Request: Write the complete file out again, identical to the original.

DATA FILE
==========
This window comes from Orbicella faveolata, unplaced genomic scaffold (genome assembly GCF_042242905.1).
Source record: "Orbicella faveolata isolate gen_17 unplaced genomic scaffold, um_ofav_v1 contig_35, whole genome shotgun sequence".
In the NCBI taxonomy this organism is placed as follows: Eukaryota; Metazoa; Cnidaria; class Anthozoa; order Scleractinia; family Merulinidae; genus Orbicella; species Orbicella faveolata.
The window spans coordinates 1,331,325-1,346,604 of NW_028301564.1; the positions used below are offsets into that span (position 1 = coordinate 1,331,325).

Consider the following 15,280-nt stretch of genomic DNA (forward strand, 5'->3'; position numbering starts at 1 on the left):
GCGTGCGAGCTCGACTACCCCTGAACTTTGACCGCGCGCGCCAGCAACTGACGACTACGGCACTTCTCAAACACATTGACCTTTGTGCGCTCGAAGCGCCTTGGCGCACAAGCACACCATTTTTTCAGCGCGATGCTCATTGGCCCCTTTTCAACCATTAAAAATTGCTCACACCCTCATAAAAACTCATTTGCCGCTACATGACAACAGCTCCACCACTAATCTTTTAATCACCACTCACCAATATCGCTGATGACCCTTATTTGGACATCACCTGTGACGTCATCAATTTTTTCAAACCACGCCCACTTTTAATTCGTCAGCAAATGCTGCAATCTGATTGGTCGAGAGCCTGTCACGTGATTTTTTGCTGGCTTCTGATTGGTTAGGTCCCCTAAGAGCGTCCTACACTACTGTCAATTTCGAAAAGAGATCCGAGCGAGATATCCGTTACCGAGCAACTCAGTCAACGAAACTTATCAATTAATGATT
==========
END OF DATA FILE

This window comes from Orbicella faveolata, unplaced genomic scaffold (genome assembly GCF_042242905.1).
Source record: "Orbicella faveolata isolate gen_17 unplaced genomic scaffold, um_ofav_v1 contig_35, whole genome shotgun sequence".
In the NCBI taxonomy this organism is placed as follows: Eukaryota; Metazoa; Cnidaria; class Anthozoa; order Scleractinia; family Merulinidae; genus Orbicella; species Orbicella faveolata.
The window spans coordinates 1,331,325-1,346,604 of NW_028301564.1; the positions used below are offsets into that span (position 1 = coordinate 1,331,325).

Consider the following 15,280-nt stretch of genomic DNA (forward strand, 5'->3'; position numbering starts at 1 on the left):
GCGTGCGAGCTCGACTACCCCTGAACTTTGACCGCGCGCGCCAGCAACTGACGACTACGGCACTTCTCAAACACATTGACCTTTGTGCGCTCGAAGCGCCTTGGCGCACAAGCACACCATTTTTTCAGCGCGATGCTCATTGGCCCCTTTTCAACCATTAAAAATTGCTCACACCCTCATAAAAACTCATTTGCCGCTACATGACAACAGCTCCACCACTAATCTTTTAATCACCACTCACCAATATCGCTGATGACCCTTATTTGGACATCACCTGTGACGTCATCAATTTTTTCAAACCACGCCCACTTTTAATTCGTCAGCAAATGCTGCAATCTGATTGGTCGAGAGCCTGTCACGTGATTTTTTGCTGGCTTCTGATTGGTTAGGTCCCCTAAGAGCGTCCTACACTACTGTCAATTTCGAAAAGAGATCCGAGCGAGATATCCGTTACCGAGCAACTCAGTCAACGAAACTTATCAATTAATGATT